• Ensure that all cases of violence against women are promptly and thoroughly investigated, that perpetrators are prosecuted and, if convicted, are punished with appropriate sanctions, and that victims have access to effective remedies and means of protection, including sufficient, safe and adequately funded shelters and suitable medical, psychosocial, legal and rehabilitative support services throughout the country, during the COVID-19 pandemic and beyond;
  • Consider ratifying the Council of Europe Convention on Preventing and Combating Violence against Women and Domestic Violence. 

Right of peaceful assembly and excessive use of force

  • Strengthen its efforts to ensure that all law enforcement officers found responsible for excessive use of force during the March 2008, June 2015, July 2016 and April 2018 events, including those with command responsibility, are held accountable and appropriately sanctioned, and that all the victims of these acts receive adequate compensation and rehabilitation;
  • Review the amendments to the Law on freedom of assemblies to bring it into conformity with article 21 of the Covenant;
  • Refrain from undue interference with assembly participants and reduce police presence at peaceful demonstrations;
  • Ensure that impartial and thorough investigations are undertaken without delay by the public prosecutor’s office into all allegations of the excessive use of force and arbitrary arrest and detention by State agents at protests, and ensure that the perpetrators are prosecuted and, if found guilty, that they are punished and that the victims have access to adequate remedies;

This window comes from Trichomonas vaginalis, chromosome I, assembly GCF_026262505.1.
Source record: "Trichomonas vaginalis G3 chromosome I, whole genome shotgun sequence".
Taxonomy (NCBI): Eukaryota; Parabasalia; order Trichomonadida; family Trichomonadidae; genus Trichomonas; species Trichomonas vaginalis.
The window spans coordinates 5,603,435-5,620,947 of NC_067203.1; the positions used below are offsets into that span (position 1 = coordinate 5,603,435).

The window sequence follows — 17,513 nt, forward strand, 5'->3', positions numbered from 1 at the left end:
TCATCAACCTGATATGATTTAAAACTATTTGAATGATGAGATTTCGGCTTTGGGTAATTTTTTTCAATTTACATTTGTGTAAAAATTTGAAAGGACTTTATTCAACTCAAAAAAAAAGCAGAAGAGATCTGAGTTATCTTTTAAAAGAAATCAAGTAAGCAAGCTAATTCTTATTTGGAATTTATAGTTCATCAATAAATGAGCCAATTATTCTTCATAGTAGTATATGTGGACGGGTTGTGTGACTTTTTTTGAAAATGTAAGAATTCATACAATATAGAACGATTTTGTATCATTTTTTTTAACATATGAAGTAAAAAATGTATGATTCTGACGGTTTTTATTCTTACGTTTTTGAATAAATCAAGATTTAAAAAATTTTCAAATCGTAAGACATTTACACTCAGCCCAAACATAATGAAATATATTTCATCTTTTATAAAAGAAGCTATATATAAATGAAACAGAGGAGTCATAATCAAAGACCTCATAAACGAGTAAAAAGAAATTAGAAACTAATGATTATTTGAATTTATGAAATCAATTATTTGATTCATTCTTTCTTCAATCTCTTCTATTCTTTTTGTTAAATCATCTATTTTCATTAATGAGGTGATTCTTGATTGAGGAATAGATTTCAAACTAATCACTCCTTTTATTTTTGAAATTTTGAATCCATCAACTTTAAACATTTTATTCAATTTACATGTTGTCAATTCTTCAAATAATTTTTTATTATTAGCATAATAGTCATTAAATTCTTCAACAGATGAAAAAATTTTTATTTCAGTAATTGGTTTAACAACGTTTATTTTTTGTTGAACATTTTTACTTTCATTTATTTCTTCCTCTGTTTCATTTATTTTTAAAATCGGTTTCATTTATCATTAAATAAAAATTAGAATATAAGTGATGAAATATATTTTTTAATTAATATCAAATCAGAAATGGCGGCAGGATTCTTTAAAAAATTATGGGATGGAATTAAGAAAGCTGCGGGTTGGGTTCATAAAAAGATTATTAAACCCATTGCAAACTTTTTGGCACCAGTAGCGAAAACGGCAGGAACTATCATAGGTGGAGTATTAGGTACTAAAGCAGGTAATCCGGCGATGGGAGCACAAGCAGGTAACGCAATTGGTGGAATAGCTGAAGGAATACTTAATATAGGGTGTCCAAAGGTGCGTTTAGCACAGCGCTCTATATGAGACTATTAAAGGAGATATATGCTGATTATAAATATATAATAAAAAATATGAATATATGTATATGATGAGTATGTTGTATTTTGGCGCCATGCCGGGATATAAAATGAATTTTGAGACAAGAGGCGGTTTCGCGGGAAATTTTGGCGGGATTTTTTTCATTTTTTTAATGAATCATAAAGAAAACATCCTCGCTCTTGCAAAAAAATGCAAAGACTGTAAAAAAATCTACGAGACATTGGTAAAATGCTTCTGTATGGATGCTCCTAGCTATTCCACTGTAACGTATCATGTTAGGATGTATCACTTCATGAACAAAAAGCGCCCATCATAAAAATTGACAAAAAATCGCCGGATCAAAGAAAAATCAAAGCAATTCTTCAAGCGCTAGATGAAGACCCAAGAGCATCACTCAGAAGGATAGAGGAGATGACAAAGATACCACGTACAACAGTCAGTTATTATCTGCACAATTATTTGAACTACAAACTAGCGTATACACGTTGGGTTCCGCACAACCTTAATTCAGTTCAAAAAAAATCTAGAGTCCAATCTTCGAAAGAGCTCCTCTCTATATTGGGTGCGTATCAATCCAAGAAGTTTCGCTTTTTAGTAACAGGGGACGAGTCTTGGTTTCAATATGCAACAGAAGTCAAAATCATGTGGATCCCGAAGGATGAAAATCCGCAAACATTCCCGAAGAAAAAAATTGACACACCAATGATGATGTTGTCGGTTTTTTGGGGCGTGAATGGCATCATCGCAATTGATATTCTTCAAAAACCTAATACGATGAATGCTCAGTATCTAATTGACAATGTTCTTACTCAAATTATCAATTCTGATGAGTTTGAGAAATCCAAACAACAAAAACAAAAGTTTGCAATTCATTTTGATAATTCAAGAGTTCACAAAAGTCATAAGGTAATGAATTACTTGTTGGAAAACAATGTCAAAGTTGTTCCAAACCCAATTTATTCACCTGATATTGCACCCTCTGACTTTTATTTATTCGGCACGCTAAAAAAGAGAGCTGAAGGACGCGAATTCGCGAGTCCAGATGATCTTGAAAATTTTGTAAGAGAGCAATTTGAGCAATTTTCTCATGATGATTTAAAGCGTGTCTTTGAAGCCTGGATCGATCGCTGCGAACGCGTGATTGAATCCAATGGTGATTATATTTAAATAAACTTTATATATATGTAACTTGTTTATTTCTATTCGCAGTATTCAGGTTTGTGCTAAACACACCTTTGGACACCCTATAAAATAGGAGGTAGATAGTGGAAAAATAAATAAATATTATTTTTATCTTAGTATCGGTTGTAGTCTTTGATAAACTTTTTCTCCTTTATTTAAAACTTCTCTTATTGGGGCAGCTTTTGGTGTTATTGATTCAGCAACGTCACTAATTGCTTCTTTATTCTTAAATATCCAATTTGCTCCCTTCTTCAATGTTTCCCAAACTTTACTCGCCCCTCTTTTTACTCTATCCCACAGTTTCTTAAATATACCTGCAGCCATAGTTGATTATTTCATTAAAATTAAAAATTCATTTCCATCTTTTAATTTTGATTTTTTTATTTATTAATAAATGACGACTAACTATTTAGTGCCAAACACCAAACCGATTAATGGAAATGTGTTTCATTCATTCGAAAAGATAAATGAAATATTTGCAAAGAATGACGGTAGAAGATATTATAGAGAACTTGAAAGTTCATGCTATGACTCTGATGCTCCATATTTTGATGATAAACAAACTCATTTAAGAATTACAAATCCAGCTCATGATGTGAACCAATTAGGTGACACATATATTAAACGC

• Ensure that domestic laws and regulations on the use of force are in full conformity with the Basic Principles on the use of Force and Firearms by Law Enforcement Officials and the United Nations Human Rights Guidance on the Use of Less-Lethal Weapons in Law Enforcement, that all law enforcement officers receive systematic training on the use of force, especially in the context of demonstrations, and the employment of non-violent means and crowd control, and that the principles of necessity and proportionality are strictly adhered to in practice during the policing of demonstrations. 

Participation in public affairs

  • Bring electoral regulations and practices into full compliance with the Covenant, including its article 25, inter alia by:

(a) Ensuring that the mandatory disclosure of campaign financing is fully respected to improve transparency and equal conditions for the campaign;

(b) Revising the limitations on the right to stand for presidential and legislative elections, with a view to ensuring their compatibility with the Covenant;  

(c) Ensuring full accessibility of polling stations for persons with disabilities. 

Here you can find all the recommendations given by the Committee in the Concluding Observations.